“The cherry blossom is one of flowers that symbolizes the beginning of spring in Japan. When cherry trees are fully blossomed, they look magnificent. These trees are well treated and maintained carefully in order to protect them from disease and bugs. Therefore, their leaves keep their shape and are all balanced in size.
There is an old cherry tree in my garden. It has been left abandoned in adverse conditions for some time, and has been home to countless caterpillars and bugs. In autumn, when I picked up the leaves, I noticed a striking difference with the trees elsewhere. The leaves looked ugly; they were varied in size and bitten by bugs. There was no single leaf that retained its original figure.
I found this uniqueness to be striking. The rugged charm of the individual leaf, so different from the beauty of the flower, is my subject.”
Jungjin Lee‘s series ‘Thing’ – a glimpse into the floating secret world of ordinary objects.
Taking off from the items the features we have attributed them, they start living their own life. How it looks like?
Jungjin Lee succeeded to catch them at the moment when they liberated themselves from the substance and switched to another unknown dimension. Are they dreaming there? Or maybe playing? What’s on their mind? Definitely, it is a different intriguing state of being to which the photographer only introduce us and live it free to a viewer to sense on his/her own that rare experience.
After all as Albert Camus says ‘if we understood the enigmas of life, there would be no reason for art”.
These impressive images are poetical exploring of the heritage, landscapes and sanctuary sites of India. They capture rare moments and atmospheres and by no means are records of the modern daily colourful loud life of this exotic place.
‘The pale morning light fascinates the photographer and is intrinsic to the distinctive mysteriousness of her imagery, aided by her use of a panoramic camera for her photographs. Long exposure times create a slight mistiness in her black and white negatives that she later enlarges and adds sepia tones. Her photographic process results in breathtaking prints of tremendous depth ‘ (artist review – Bernheimer Fine Art Gallery)
“This is the atmosphere that I wanted to capture – these rare timeless yet evanescent moments. If you get up early enough in the morning or hop on a bus and seek out more remote places, you get rewarded with the magic side of this uniquely diverse country.”
“The place of bamboo in the minds of East Asian people goes far beyond our imagination. Because Bamboo grows tall and straight by emptying its body and creating voids within, so it has been praised as a representative of uprightness and emptiness. Especially, Korea, Japan and China all placed bamboo in the first rank of evergreens, even surpassing the pine tree, and gave bamboo the first place for its nobility of soul. Scholars believed that the scent of bamboo expresses a world of pure ideal, and thought they would enter a pure spiritual world when they went into a bamboo forest because of the scent of spirit represented by bamboo.” Jin Dongsun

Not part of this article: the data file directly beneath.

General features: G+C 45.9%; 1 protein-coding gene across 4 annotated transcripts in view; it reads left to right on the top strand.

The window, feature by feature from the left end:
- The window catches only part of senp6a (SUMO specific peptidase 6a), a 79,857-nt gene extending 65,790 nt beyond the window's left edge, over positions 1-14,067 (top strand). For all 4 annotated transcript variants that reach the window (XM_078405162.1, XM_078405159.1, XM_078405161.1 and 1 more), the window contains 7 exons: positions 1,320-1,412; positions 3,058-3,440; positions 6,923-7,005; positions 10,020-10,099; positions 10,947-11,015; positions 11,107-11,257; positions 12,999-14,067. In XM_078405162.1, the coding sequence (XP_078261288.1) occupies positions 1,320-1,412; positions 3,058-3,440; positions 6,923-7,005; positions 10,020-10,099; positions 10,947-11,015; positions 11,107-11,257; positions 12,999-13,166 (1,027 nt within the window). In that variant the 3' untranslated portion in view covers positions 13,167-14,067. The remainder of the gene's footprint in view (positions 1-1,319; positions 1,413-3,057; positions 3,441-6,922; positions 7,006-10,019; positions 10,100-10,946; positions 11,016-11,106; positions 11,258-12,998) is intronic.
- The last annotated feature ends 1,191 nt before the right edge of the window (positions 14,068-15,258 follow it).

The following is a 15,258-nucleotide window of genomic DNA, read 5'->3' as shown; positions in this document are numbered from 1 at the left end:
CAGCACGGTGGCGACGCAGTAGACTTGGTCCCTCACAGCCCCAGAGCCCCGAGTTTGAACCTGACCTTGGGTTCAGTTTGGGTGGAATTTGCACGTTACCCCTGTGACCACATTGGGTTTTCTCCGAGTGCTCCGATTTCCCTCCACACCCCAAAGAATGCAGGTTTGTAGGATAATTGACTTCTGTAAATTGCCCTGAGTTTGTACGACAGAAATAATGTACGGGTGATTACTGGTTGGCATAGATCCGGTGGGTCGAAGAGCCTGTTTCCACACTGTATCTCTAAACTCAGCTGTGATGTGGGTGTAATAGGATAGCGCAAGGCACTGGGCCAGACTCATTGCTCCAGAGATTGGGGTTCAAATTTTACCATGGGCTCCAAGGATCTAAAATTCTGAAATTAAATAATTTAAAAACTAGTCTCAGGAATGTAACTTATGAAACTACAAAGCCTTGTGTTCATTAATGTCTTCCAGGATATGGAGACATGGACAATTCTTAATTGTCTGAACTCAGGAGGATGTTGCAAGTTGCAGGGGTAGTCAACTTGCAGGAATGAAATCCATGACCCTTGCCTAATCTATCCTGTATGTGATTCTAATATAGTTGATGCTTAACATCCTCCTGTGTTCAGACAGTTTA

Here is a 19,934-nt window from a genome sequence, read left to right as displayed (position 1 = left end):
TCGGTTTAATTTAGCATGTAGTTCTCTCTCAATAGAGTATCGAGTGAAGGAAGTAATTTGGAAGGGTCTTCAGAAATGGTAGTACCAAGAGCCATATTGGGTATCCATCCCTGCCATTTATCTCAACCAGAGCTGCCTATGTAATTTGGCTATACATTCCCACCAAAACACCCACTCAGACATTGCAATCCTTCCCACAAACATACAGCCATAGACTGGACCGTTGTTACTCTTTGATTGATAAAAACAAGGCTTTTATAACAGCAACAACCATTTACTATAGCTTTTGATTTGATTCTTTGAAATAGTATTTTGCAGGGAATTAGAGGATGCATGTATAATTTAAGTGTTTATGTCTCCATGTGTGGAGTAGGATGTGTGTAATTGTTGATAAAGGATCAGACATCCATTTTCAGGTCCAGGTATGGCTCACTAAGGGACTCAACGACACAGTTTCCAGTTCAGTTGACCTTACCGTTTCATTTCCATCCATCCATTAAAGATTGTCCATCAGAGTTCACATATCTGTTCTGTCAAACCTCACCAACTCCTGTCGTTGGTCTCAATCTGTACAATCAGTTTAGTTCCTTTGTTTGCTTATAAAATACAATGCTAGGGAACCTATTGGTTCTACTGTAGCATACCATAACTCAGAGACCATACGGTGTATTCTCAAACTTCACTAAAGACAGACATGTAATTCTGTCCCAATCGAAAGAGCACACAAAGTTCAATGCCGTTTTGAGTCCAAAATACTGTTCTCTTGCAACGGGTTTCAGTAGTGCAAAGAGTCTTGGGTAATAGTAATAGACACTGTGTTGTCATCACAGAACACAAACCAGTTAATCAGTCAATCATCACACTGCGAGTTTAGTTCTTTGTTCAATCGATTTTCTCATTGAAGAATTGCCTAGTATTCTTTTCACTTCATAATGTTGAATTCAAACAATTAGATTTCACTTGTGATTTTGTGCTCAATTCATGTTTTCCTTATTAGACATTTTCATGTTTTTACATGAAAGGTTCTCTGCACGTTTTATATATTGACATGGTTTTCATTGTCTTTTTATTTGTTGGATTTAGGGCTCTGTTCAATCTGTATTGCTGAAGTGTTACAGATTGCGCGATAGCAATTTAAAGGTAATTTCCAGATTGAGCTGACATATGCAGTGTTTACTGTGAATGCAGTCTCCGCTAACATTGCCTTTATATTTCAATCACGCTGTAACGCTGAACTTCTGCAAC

From 1989 to 1994 Danish photographer Joakim Eskildsen travelled through Norway, Scotland, Denmark, Sweden, Iceland and the Faroe Islands in searching of those elements that define the mystic atmosphere of the land and its relationship with those who inhabit it.
“I think that I managed to capture here the meaning of the Nordic Signs, something that is at the same time wild yet livable, and profoundly shaped by the climate, the wind, and destiny.”
Joakim Eskildsen – Nordic Signs
The photographs were self-published in a book ‘Nordic Signs’ in 1995, but now it is out of print and sought after.
Krzysztof Wladyka‘s “Animalies” – animal stories as a kind of reflection of our own human condition that must question us about the essence and basic values of our own lives.
“In my opinion, in these days when money are more important than soul’s needs, everybody can identify with these characters.
According to me this world is peaceful and harmonious but being and living in it causes the feelings of nostalgia, sadness and depression. On the one hand additional elements or objects which are get mixed up in this world should have as a task to help characters to survive in their nothingness, but on the other hand they just strengthen me in the feeling of being withdrawn and isolated from the others.”
Danila Tkachenko‘s series ‘Lost Horizon‘ – the utopia of constructing the ideal world. The Soviet architecture and technical buildings as forgotten traces and ruins of this utopia, which symbolically affirmed the technical progress and advance of the communist future.
“I make photos of these objects, built by Soviet authorities, by the medium format camera 6×6, during the night and with a powerful light source. Thus I enclose them in a suprematist figure of the black square which refers to the “Black Square” by Kazimir Malevich, the early Russian avant-garde and the origins of the Soviet utopia.”
Sophie Caretta‘s tintype photos capturing the magic and emotions from movie ‘The beguiled’.
The artist used the wet collodion process for documenting film’s main characters on the Louisiana set to give that unique look of the life at the time.
“Despite its shooting disadvantages and its laborious technique, its aesthetic qualities with imperfections define a mood and style grounded in the historical, physical qualities of photography. It’s a moving process where anything can happen; scratches, erosion, pitting, stains can appear and/or disappear in a magical way. The interplay among clarity, strangeness, dreaminess, and wildness is the perfect reflection of ‘The Beguiled.”